Marriage & Family

Are You On The Same Page About Money As Your Partner?

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As a couple, discussing about finances can be a hard pill to swallow. After all, money is a common source of issue in martial relationships. It is not something you discuss casually without emotional attachments.

Whether you like it or not, being transparent about your finances is essential in building a strong relationship. Talking about money increases understanding and facilitates cooperation as you work on the same financial goals.

You and your partner probably would not get too in-depth about your finances in the early stages of the relationship. As your relationship gets serious, so does your conversations.

Conversations about money often takes places when a couple moves in together. When this happens, do tap the fundamental elements such as your income and debt.

The next step is to decide how you are going to manage your finances as a couple and as individuals. Decide whether you will combine all your finances or keep them separate. The decision depends on your preferences and spending habits.

If you decide not to combine your finances, you need to discuss how you are going to divide the household expenses. Usually, couples prefer to either split things down the middle or to divide the expenses based on their incomes.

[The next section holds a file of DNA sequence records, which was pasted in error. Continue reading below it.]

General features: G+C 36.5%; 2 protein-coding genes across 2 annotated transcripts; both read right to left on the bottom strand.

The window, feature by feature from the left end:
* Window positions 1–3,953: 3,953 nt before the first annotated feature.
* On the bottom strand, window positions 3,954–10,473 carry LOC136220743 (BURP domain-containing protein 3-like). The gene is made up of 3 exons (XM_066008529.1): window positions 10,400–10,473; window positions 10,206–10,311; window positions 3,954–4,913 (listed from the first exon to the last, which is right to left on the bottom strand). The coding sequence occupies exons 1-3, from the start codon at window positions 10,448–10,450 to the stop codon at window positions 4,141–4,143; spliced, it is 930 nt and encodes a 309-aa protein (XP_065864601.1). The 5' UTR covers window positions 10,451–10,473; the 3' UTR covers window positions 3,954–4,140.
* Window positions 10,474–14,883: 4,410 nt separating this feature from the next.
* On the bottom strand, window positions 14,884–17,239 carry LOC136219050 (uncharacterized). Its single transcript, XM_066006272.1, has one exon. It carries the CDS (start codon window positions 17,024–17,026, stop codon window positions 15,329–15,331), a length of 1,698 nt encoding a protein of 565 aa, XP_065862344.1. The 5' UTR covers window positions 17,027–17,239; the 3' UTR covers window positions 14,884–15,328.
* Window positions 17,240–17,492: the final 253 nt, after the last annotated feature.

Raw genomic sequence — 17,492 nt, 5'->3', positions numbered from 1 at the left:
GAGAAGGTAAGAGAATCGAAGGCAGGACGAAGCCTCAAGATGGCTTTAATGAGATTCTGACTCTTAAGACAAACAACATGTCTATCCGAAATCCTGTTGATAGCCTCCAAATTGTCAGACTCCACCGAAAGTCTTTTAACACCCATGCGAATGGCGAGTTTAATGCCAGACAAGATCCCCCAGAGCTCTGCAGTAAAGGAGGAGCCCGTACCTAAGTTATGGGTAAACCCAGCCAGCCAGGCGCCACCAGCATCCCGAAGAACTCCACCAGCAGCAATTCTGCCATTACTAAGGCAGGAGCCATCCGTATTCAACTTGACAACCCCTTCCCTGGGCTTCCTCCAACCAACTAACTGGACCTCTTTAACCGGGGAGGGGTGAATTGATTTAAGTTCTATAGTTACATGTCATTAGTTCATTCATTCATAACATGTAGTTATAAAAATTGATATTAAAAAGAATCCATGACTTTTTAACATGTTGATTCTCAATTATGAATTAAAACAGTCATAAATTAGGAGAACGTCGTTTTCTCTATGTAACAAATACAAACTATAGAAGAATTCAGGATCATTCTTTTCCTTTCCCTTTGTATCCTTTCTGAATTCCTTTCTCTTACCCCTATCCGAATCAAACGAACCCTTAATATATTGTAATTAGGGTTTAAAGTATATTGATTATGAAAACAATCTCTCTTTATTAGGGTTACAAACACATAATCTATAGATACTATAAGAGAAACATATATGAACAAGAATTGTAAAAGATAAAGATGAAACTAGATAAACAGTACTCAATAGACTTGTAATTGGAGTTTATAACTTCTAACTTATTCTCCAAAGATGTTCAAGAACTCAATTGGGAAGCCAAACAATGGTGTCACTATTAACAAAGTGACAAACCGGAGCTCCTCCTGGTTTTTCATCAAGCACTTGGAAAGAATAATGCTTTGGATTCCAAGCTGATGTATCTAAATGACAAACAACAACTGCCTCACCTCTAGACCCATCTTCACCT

You will realize how different it is to be completely on your own financially and to have somebody to help you. Discussing money with your partner will significantly reduce the likelihood of relationship issues cause by finances. Furthermore, you will be able to work out on your financial goals.

Common example of financial goals include paying off debt, saving up for a flat, and being able to retire at a certain age. Goals will depend heavily on where you are at financially.

WORKING OUT THE DIFFERENCES

Handling your financial differences starts with determining what you can agree on (e.g., setting aside some money for travel or paying household bills on time). Let me illustrate it for you as a spender and as a saver. The spender should be allowed some leeway while following a specific budget for disposable income. On the other hand, the saver should be allowed to satisfy his or her needs by putting away some money to his or her own account. Compromise is the key!

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At the end of the day, mutual respect can helps overcome any disagreements about money. You might not be on the same page all the time, but being able to honor each other’s individual needs can sustain your loving relationship.

Sources: 1 & 2

 

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